Simmering information that the Mugabe-backed National Patriotic Front opposition party was in negotiations with the Nelson Chamisa led MDC-Alliance were all but confirmed by the Zimbabwe Independent newspaper recently when it reported that secret negotiations were on-going between the erstwhile political enemies ahead of the watershed elections due in about a month’s time. According to the paper and other sources, secret meetings have been held at the Mugabe Blue Roof residence and in South Africa. As a fallout due to the burgeoning unholy alliance, the recent NPF split is over control of the party and issue of joining the MDC-Alliance. On one hand, NPF spokesperson, Jealousy Mawarire and other members have declared that they are joining the Alliance, while NPF leader, Ambrose Mutinhiri is against the coalition. Several NPF members have filed nomination papers as Alliance candidates, while on the other hand, Mutinhiri is adamant that he will not withdraw his presidential candidature to back Chamisa.
What begs further interrogation is the deep Zanu PF hatred that has motivated this convergence of complete political strangers. A brief history will assist readers here. It is no secret that Mugabe met the formation of the MDC in 1999 with such a harsh response. Mugabe did not accept the MDC as a genuine and home grown opposition party.
It is therefore surprising that Chamisa, probably overwhelmed by juvenile excitedness on the possibility of landing the State presidency, has chosen to conveniently forget these episodes in the history of the MDC-T and hop into bed with those responsible for the harsh treatment. Tsvangirai must be turning in his grave over this betrayal. What do these people say today seeing Chamisa, the heir apparent to Tsvangirai’s political legacy prostituting himself with Mugabe?
The NPF has not made it a secret that their main political agenda is to protest the resignation of Mugabe during Operation Restore Legacy, (ORL), and return the country to the Mugabe era. Mawarire and other prominent personalities in the NPF, like Prof Jonathan Moyo and Patrick Zhuwao have said as much during public addresses and on social media. Prof Moyo attempted to popularise a Twitter hashtag #CuretheCoup which basically called on people to reverse Operation Restore Legacy. NPF Women’s Assembly Secretary General, Revai Kausiyo openly called for the return of Mugabe during a Bulawayo Provincial Women’s Assembly meeting at Stuttaford Hall in Bulawayo recently. This implies going back to the pre-November 2017 political set-up with Mugabe as State President, Grace Mugabe as First Lady and him as a Minister of Government, among other reversals. A recent Afrobarometer survey conducted by the Mass Public Opinion Institute (MPOI) found out that 41% of Zimbabweans support the Army-backed ORL. That is unequivocal endorsement of the Operation.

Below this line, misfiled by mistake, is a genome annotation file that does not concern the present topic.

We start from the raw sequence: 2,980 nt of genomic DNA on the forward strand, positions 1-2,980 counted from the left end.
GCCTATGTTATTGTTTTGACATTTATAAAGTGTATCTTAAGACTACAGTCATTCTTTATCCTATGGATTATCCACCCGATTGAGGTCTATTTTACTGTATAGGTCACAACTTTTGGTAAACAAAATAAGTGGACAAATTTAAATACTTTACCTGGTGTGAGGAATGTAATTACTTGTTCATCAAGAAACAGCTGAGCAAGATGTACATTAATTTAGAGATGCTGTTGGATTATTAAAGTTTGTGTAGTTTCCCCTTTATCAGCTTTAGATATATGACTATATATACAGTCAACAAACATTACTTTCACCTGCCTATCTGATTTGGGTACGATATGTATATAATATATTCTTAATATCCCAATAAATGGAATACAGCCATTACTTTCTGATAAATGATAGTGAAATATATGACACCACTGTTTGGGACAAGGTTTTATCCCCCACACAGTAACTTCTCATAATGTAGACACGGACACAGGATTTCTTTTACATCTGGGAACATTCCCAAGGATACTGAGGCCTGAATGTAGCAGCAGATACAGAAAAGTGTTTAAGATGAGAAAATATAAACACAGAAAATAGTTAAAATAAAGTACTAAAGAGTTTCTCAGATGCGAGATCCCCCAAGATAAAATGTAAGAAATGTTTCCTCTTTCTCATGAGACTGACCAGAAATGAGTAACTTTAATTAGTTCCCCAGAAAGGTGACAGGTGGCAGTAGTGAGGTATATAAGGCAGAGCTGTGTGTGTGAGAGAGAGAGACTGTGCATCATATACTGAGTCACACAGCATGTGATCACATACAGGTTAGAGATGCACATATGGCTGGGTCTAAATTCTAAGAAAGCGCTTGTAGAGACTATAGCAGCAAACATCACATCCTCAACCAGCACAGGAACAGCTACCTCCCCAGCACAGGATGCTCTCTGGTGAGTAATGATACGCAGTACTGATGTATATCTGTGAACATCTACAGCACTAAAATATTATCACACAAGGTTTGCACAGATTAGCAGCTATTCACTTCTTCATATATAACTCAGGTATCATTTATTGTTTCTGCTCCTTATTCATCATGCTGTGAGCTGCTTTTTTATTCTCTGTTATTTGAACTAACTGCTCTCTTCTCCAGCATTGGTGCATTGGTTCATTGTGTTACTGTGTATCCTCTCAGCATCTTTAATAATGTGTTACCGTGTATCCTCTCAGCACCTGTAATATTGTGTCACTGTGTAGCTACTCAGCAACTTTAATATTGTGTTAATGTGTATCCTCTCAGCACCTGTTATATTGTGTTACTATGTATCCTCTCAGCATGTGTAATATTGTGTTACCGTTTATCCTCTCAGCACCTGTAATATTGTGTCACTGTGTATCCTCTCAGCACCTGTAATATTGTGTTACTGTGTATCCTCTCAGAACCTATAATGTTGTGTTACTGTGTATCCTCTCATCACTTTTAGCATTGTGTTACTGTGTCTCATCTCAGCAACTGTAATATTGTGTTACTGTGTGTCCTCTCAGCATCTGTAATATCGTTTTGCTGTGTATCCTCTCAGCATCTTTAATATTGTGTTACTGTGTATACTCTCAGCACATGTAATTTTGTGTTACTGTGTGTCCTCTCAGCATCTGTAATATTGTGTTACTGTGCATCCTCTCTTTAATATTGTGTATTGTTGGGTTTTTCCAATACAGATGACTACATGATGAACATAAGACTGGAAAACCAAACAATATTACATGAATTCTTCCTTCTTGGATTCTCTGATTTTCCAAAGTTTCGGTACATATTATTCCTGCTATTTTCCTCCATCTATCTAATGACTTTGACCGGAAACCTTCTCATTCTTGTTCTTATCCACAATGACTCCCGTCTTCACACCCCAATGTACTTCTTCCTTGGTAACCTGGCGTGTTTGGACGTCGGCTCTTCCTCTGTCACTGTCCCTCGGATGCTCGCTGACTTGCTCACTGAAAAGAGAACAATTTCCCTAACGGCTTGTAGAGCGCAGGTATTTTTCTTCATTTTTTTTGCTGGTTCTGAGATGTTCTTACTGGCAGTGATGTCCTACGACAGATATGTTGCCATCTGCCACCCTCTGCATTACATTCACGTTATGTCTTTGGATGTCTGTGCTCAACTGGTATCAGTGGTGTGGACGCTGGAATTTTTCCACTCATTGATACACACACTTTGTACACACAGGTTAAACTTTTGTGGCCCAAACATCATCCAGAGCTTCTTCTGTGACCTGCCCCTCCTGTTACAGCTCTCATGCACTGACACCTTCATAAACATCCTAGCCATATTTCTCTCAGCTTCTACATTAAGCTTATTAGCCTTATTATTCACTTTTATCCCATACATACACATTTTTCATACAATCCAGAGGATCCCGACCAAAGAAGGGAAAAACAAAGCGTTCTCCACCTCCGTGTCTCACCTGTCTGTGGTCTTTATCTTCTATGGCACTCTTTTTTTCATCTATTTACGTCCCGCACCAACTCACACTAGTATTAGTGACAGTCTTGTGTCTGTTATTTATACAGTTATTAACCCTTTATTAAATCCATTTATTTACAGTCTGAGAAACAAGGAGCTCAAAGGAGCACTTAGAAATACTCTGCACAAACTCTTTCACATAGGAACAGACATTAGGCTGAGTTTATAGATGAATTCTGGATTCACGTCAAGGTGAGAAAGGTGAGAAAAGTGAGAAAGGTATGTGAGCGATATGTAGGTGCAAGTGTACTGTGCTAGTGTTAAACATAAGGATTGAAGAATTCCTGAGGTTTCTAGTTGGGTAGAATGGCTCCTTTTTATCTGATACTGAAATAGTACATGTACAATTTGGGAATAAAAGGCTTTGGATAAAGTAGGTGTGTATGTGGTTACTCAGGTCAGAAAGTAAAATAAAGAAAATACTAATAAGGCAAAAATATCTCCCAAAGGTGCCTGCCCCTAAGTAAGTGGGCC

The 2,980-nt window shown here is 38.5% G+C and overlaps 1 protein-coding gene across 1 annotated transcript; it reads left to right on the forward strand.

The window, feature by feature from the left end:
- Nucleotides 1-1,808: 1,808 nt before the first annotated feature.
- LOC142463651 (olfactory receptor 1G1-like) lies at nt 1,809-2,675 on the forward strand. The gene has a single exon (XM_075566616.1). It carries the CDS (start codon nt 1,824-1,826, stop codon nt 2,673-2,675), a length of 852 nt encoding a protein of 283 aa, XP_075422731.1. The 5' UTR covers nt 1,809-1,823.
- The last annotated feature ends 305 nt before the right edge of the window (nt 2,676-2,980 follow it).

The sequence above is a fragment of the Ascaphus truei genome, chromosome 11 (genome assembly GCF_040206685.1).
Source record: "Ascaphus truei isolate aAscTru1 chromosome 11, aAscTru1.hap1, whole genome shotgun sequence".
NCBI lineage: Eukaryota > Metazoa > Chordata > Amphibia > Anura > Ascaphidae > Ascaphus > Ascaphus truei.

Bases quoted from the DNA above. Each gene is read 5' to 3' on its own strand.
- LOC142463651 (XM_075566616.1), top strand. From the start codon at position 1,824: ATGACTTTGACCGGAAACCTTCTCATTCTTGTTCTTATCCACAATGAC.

To imagine then that the MDC-Alliance is going into an electoral pact with the NPF boggles the mind as to what they want to achieve. Probably they have found a common enemy in ZANU PF, hence the marriage of convenience. The marriage however, needs to be based on some congruency in political thinking and ideology. What the MDC-T claims to stand for is a complete anti-thesis of what the reign of Mugabe proved. The NPF, as conceived by Mugabe, stands for the Mugabe-era policies of unbridled corruption, land barons, toxic politics of insults, patronage and disregard of the aspirations of the majority. On land, it is difficult to imagine where they would converge, with the MDC-Alliance advocating the granting of title deeds to resettled farmers as contained in its recently launched SMART policy document. This is a complete opposite of the Mugabe stance that all land should be nationalised, a position which created the initial international dispute following the historic 2000 land reclamation programme.
What an ordinary person can discern from the mooted alliance is that the parties to the proposed alliance are seeking to cheat each other. The MDC-Alliance is hoping to use the residual support for Mugabe in some rural areas to bolster its electoral chances, while the Mugabe camp is being fooled by the hype around the candidature of Chamisa which is based on the false narrative that Zimbabwean voters now want a young leader. So it’s a case of both the farmer and the grasshopper all praying for the maize to grow, but for very different reasons. Mugabe wants to use the MDC-Alliance to stage a political comeback, while the MDC-Alliance wants to use imagined NPF support to win the Presidency. Thereafter it will be dog-eat-dog in a nasty fight for policy direction and spoils of victory.
We are in the campaign season where people expect politicians to say and do anything to win votes. To, however, expect Zimbabwean voters to vote for a political formation with Mugabe is to expect to harvest grain after sowing thorns. The Mugabe brand is damaged goods. Even Prof Welshman Ncube, a supposed principal in the MDC-Alliance, expressed his disgust at the proposed inclusion of the Mugabe party in the Alliance at the launch of the Alliance’s SMART manifesto in Harare on 7 June, fearing what he called “collateral contamination” by the discredited Mugabe’ brand. People are hoping that the best candidate will win the forthcoming elections on the basis of his or her policies’ appeal. Not the use of false narratives on generational consensus and spent forces like the Mugabe brand.